Mma. Ramotswe is comfortable with her size for the most part, and with herself. She is also certainly comfortable wearing clothes that are suited to her build. But she is also realistically limited by it.

Karin Fossum’s Inspector Konrad Sejer is no longer a young man. But for the most part, he’s in fairly good physical shape. He even goes skydiving at times. But he has his limitations too. In his case, it’s eczema, which especially flares up when he’s under severe work stress. Sejer doesn’t obsess about it; he uses medicated cream and gets on with life. But that little touch of vulnerability adds a human aspect to his character that makes him more approachable. You could say the same of Ann Cleeves’ Vera Stanhope. She’s a terrific and skilled detective. But she’s – erm – no longer twenty, and she’s not in top physical condition. What’s more, she too has eczema. Those little details, since they are realistically depicted (‘though not overdone) make her more accessible.

As we age, of course, those little ‘creaks and groans’ get more frequent. And there are several older fictional characters (you could name lots more than I could, I know) who show those age-related limitations. For instance, Elizabeth Spann Craig’s Myrtle Clover is in her eighties. She’s not in particularly bad condition. As a matter of fact, given her age, she’s fairly healthy. But she uses a cane. She can’t walk very quickly, and she tires more easily than a younger person would. Those things don’t make her any less of a smart, skilled sleuth, but they are everyday vulnerabilities that she has to take into account. And she’s all the more human for it.

Of course, not all vulnerabilities are physical (or even psychological). For example, Jill Edmondson’s Toronto PI Sasha Jackson is young and physically healthy. She’s also not crippled by phobias or other psychological issues. But she is limited by not driving. In Toronto of course, one can take public transit to lots of different places. But that means one can’t really set one’s own schedule. And there are places that aren’t as easily accessible via a train or a bus. In those cases, Jackson often depends on rides. Fans will know that she’s working with a driving instructor – when she can. But her lack of freedom to just hop into a car and get where she’s going does limit her. And that makes her both vulnerable and human.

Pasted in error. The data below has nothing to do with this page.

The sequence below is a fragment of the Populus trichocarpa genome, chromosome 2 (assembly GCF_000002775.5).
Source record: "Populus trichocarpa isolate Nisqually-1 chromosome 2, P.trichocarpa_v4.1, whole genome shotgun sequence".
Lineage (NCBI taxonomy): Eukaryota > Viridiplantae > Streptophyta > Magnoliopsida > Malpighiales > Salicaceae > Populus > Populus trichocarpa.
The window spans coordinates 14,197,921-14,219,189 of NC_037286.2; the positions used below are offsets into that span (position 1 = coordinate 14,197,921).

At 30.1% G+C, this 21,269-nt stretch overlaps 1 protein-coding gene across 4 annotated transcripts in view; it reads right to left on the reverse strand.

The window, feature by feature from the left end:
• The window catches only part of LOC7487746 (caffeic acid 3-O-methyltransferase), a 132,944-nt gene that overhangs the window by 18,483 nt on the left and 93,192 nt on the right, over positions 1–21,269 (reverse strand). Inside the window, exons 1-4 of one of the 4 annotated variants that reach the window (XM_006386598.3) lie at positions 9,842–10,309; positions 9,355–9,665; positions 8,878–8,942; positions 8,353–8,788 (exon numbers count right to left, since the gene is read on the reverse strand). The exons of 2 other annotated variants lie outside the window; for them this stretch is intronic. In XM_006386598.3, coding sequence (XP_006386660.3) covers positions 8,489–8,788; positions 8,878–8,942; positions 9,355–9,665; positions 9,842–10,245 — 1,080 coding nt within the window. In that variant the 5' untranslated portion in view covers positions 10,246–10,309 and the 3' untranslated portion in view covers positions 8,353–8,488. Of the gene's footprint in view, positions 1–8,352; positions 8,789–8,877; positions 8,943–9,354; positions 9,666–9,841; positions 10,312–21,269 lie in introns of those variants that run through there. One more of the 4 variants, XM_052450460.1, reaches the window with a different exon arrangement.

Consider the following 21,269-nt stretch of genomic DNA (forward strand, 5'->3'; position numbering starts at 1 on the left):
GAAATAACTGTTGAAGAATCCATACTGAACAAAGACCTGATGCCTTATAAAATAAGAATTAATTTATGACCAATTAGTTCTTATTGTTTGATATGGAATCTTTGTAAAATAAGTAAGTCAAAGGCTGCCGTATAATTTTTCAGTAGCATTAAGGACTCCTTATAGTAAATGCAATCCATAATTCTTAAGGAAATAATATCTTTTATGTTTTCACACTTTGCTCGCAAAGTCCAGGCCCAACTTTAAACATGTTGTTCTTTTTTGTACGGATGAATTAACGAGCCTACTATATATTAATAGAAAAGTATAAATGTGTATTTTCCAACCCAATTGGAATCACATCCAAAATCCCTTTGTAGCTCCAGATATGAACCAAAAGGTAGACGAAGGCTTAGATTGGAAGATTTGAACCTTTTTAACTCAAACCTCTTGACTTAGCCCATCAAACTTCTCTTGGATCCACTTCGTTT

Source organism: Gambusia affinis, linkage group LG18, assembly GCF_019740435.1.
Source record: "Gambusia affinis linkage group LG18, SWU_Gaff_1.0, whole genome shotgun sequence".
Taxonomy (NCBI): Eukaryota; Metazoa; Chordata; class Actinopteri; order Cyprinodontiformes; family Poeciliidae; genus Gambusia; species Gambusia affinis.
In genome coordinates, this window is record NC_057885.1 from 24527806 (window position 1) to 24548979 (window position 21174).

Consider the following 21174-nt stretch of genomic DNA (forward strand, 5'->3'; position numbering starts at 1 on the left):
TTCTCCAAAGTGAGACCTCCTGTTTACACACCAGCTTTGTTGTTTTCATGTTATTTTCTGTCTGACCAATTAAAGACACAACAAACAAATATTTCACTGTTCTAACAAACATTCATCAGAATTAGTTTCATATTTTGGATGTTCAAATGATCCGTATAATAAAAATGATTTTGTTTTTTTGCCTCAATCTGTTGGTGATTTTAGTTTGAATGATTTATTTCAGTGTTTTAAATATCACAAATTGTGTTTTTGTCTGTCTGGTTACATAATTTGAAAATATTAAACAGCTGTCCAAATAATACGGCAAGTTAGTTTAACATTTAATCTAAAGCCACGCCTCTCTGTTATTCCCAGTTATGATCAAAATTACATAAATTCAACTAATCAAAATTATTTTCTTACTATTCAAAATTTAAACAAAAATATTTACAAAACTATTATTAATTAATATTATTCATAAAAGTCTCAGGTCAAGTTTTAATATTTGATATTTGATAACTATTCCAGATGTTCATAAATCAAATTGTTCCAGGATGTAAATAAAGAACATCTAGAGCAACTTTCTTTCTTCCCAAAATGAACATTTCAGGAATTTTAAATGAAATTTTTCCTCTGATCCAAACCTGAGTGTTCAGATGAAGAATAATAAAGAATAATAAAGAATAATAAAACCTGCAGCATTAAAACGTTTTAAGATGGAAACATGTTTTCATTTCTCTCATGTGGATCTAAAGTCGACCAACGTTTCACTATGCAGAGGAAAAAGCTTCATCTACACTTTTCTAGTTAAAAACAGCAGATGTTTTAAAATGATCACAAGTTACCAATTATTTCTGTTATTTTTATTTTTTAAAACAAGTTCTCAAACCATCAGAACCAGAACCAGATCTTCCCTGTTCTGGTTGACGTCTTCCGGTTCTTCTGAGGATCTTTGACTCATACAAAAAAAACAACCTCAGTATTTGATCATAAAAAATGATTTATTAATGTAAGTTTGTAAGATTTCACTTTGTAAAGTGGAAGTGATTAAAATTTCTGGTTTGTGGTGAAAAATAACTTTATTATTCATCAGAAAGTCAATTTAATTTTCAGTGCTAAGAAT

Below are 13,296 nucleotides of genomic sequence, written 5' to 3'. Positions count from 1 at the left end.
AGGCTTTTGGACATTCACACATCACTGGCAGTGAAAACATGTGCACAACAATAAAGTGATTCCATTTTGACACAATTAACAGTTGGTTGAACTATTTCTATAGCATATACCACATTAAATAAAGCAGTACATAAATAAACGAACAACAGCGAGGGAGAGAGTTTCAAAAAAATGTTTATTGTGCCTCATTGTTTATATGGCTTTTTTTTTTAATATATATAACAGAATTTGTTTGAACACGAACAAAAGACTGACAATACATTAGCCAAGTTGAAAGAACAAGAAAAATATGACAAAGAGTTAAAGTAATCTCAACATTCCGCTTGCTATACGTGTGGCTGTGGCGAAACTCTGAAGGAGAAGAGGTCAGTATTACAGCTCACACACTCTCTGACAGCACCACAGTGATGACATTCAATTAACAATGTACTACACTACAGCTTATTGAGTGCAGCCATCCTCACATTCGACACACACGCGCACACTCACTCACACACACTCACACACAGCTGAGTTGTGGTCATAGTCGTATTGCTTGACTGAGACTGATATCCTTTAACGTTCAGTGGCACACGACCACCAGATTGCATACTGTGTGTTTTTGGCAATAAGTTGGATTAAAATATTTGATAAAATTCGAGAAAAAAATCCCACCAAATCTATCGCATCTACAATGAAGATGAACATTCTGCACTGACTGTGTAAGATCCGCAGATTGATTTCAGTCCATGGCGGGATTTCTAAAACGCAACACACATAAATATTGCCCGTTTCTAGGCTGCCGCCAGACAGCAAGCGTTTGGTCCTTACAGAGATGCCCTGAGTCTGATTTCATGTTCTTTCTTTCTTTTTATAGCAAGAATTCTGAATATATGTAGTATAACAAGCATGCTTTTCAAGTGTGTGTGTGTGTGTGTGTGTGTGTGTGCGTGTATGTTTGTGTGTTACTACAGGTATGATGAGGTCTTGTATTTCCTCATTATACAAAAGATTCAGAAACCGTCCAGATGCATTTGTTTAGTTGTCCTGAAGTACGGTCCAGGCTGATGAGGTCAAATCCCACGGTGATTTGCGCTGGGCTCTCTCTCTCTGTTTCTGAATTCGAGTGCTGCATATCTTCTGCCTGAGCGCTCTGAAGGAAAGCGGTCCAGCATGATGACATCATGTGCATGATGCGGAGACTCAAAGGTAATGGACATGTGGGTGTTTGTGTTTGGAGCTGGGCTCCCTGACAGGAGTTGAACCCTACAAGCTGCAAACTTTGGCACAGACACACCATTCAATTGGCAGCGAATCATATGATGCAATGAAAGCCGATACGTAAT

There’s always a risk in giving a character limitations. It’s easy to fall into the trap of making a sleuth or major character a helpless victim, and that can be both melodramatic and very much overdone. It’s also easy if one’s not careful to go on and on too much about whatever vulnerability the sleuth may have. That can be tiresome. But when it’s done deftly and with restraint, giving a sleuth or major character some sort of limitation can make that character a lot more credible. Now, if you’ll excuse me, I have to look for my specs…
 
 
 

*NOTE: The title of this post is a line from Billy Joel’s Just the Way You Are.

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Filed under Agatha Christie, Alexander McCall Smith, Elizabeth Spann Craig, Jill Edmondson, Karin Fossum, Rex Stout